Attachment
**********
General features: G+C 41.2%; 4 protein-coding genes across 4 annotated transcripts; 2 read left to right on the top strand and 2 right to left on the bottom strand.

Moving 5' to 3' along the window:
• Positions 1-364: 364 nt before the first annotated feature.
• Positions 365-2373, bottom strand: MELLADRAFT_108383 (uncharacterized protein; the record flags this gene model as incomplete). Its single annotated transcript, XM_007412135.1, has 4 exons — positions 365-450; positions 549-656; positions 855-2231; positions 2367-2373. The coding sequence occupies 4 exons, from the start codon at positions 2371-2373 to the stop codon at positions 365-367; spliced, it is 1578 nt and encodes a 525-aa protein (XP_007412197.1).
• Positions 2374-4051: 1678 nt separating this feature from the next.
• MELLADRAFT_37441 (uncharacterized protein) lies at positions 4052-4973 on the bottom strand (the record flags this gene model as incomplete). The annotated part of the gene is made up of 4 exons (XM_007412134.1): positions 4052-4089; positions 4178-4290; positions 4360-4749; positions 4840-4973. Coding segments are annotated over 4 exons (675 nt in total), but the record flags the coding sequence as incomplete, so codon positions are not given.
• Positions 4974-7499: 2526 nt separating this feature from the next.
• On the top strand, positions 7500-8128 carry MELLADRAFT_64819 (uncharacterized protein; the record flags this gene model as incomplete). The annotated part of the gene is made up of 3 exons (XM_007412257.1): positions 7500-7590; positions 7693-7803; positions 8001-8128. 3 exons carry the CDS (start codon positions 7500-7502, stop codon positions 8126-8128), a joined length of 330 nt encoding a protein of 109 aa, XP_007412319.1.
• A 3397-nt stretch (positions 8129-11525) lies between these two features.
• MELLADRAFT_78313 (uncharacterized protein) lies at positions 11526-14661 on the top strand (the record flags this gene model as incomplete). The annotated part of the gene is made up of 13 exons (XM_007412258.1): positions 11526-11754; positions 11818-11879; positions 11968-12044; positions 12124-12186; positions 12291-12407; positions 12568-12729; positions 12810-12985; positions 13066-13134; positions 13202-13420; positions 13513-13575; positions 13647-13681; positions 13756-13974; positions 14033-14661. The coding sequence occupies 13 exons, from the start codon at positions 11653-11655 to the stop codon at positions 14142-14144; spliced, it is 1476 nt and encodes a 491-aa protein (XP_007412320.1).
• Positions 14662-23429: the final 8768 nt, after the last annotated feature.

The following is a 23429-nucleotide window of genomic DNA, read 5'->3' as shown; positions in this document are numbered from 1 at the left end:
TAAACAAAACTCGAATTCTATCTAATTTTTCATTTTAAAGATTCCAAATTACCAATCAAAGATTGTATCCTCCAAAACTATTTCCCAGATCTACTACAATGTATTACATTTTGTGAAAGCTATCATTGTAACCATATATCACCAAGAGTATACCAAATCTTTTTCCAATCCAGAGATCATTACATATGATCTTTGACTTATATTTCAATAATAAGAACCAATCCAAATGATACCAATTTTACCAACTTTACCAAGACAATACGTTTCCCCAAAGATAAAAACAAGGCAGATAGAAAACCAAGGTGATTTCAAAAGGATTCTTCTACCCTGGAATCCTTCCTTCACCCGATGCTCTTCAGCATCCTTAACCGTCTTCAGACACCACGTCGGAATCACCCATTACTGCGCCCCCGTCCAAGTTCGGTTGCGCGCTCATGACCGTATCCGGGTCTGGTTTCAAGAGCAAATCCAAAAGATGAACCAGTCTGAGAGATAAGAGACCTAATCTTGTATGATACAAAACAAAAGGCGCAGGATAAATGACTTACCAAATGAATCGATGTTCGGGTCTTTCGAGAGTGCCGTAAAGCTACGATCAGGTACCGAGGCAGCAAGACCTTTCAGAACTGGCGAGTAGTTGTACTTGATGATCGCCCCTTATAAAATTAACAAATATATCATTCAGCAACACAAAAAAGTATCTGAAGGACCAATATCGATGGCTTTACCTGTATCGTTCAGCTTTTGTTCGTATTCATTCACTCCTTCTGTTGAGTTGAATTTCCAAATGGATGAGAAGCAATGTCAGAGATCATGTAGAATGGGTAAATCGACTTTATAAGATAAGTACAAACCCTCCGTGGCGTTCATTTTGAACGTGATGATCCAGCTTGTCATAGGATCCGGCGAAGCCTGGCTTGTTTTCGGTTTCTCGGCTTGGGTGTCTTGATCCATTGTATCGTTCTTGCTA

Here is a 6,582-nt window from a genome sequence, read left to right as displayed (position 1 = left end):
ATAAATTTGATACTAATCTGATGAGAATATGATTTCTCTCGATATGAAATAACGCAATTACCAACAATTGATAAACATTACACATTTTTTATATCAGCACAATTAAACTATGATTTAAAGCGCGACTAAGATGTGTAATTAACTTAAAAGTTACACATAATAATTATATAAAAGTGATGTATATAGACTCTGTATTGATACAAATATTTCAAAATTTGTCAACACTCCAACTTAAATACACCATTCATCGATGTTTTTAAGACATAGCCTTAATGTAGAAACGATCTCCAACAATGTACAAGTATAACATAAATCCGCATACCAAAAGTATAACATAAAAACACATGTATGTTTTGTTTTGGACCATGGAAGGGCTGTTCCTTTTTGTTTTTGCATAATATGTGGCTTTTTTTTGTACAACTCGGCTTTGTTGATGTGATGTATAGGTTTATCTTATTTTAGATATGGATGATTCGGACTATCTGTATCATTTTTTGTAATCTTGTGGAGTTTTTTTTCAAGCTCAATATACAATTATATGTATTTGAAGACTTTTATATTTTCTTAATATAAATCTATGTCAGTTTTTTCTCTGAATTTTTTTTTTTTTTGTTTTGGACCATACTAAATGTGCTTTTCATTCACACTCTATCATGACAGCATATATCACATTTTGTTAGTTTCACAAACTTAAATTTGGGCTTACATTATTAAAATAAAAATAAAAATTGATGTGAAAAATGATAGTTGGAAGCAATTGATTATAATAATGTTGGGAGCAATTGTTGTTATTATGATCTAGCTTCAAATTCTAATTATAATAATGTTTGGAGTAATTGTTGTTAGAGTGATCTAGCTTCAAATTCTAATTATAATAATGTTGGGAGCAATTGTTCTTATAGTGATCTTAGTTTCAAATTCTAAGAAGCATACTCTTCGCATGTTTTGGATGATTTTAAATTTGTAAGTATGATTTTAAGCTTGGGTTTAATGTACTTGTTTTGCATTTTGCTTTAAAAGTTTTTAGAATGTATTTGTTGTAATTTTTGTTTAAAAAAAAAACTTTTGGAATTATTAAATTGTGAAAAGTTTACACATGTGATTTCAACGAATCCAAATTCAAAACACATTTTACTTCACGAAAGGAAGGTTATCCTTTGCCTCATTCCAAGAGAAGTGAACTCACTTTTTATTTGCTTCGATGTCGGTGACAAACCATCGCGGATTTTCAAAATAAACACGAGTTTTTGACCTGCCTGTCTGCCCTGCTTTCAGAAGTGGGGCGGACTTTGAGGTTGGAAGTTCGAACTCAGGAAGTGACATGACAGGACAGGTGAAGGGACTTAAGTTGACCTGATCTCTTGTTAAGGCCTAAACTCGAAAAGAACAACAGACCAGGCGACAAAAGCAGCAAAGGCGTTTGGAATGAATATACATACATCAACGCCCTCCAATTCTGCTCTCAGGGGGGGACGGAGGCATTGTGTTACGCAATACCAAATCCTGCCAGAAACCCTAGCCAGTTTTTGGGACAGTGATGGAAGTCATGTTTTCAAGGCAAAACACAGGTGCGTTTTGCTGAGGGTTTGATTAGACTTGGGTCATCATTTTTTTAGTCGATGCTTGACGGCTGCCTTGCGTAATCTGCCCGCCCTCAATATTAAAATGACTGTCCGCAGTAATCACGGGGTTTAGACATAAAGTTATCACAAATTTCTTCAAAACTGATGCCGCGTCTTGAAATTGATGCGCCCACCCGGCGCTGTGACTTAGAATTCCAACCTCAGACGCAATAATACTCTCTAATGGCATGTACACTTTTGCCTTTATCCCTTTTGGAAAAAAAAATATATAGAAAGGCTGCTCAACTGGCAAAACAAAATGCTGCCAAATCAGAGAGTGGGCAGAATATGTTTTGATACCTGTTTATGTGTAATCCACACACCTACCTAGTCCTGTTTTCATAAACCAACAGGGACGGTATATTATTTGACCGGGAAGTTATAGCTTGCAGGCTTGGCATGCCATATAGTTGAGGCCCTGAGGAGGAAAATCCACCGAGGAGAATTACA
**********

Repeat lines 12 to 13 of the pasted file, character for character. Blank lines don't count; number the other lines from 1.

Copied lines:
The following is a 23429-nucleotide window of genomic DNA, read 5'->3' as shown; positions in this document are numbered from 1 at the left end:
TAAACAAAACTCGAATTCTATCTAATTTTTCATTTTAAAGATTCCAAATTACCAATCAAAGATTGTATCCTCCAAAACTATTTCCCAGATCTACTACAATGTATTACATTTTGTGAAAGCTATCATTGTAACCATATATCACCAAGAGTATACCAAATCTTTTTCCAATCCAGAGATCATTACATATGATCTTTGACTTATATTTCAATAATAAGAACCAATCCAAATGATACCAATTTTACCAACTTTACCAAGACAATACGTTTCCCCAAAGATAAAAACAAGGCAGATAGAAAACCAAGGTGATTTCAAAAGGATTCTTCTACCCTGGAATCCTTCCTTCACCCGATGCTCTTCAGCATCCTTAACCGTCTTCAGACACCACGTCGGAATCACCCATTACTGCGCCCCCGTCCAAGTTCGGTTGCGCGCTCATGACCGTATCCGGGTCTGGTTTCAAGAGCAAATCCAAAAGATGAACCAGTCTGAGAGATAAGAGACCTAATCTTGTATGATACAAAACAAAAGGCGCAGGATAAATGACTTACCAAATGAATCGATGTTCGGGTCTTTCGAGAGTGCCGTAAAGCTACGATCAGGTACCGAGGCAGCAAGACCTTTCAGAACTGGCGAGTAGTTGTACTTGATGATCGCCCCTTATAAAATTAACAAATATATCATTCAGCAACACAAAAAAGTATCTGAAGGACCAATATCGATGGCTTTACCTGTATCGTTCAGCTTTTGTTCGTATTCATTCACTCCTTCTGTTGAGTTGAATTTCCAAATGGATGAGAAGCAATGTCAGAGATCATGTAGAATGGGTAAATCGACTTTATAAGATAAGTACAAACCCTCCGTGGCGTTCATTTTGAACGTGATGATCCAGCTTGTCATAGGATCCGGCGAAGCCTGGCTTGTTTTCGGTTTCTCGGCTTGGGTGTCTTGATCCATTGTATCGTTCTTGCTA